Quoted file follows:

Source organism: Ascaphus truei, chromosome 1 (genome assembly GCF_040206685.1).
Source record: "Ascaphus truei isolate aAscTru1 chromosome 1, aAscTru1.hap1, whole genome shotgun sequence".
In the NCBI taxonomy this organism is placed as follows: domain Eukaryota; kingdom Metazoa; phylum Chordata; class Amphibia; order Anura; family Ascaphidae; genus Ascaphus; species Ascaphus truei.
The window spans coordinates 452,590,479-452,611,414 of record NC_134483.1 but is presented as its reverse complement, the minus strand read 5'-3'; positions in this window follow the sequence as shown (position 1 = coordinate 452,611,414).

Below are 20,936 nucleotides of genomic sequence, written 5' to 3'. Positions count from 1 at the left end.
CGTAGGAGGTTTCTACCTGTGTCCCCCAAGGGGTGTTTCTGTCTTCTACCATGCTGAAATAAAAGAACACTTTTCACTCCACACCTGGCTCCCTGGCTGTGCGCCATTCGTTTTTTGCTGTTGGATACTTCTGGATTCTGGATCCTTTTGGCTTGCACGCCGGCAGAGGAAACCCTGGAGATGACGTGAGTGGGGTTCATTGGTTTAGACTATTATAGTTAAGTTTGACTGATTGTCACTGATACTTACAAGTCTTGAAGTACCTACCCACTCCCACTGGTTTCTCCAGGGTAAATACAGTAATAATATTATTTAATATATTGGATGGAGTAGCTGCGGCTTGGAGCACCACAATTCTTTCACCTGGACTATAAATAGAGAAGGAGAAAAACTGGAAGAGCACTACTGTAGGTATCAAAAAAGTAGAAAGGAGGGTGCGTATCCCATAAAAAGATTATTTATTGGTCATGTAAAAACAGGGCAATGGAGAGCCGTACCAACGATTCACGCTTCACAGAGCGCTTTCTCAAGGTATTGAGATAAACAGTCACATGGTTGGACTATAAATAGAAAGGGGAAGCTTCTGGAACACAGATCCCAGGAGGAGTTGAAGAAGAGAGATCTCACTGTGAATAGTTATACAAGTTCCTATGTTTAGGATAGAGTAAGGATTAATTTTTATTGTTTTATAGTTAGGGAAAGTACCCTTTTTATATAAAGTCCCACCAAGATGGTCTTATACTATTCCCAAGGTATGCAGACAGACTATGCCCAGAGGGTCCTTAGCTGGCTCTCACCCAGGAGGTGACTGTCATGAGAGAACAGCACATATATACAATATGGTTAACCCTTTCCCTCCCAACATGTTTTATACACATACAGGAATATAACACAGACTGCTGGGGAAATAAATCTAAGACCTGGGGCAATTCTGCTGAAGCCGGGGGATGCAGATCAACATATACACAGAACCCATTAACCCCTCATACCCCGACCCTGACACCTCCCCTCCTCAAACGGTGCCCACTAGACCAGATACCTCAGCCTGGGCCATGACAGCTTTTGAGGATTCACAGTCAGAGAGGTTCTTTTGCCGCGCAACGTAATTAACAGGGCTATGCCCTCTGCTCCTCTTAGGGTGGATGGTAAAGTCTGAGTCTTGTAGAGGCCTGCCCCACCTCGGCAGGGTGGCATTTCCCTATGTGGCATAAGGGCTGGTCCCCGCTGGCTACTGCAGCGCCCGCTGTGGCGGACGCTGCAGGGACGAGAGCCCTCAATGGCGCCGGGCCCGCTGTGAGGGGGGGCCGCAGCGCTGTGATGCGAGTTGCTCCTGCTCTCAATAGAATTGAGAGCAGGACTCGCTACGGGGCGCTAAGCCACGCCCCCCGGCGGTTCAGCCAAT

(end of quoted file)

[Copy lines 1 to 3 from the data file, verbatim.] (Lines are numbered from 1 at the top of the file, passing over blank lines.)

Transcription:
Source organism: Ascaphus truei, chromosome 1 (genome assembly GCF_040206685.1).
Source record: "Ascaphus truei isolate aAscTru1 chromosome 1, aAscTru1.hap1, whole genome shotgun sequence".
In the NCBI taxonomy this organism is placed as follows: domain Eukaryota; kingdom Metazoa; phylum Chordata; class Amphibia; order Anura; family Ascaphidae; genus Ascaphus; species Ascaphus truei.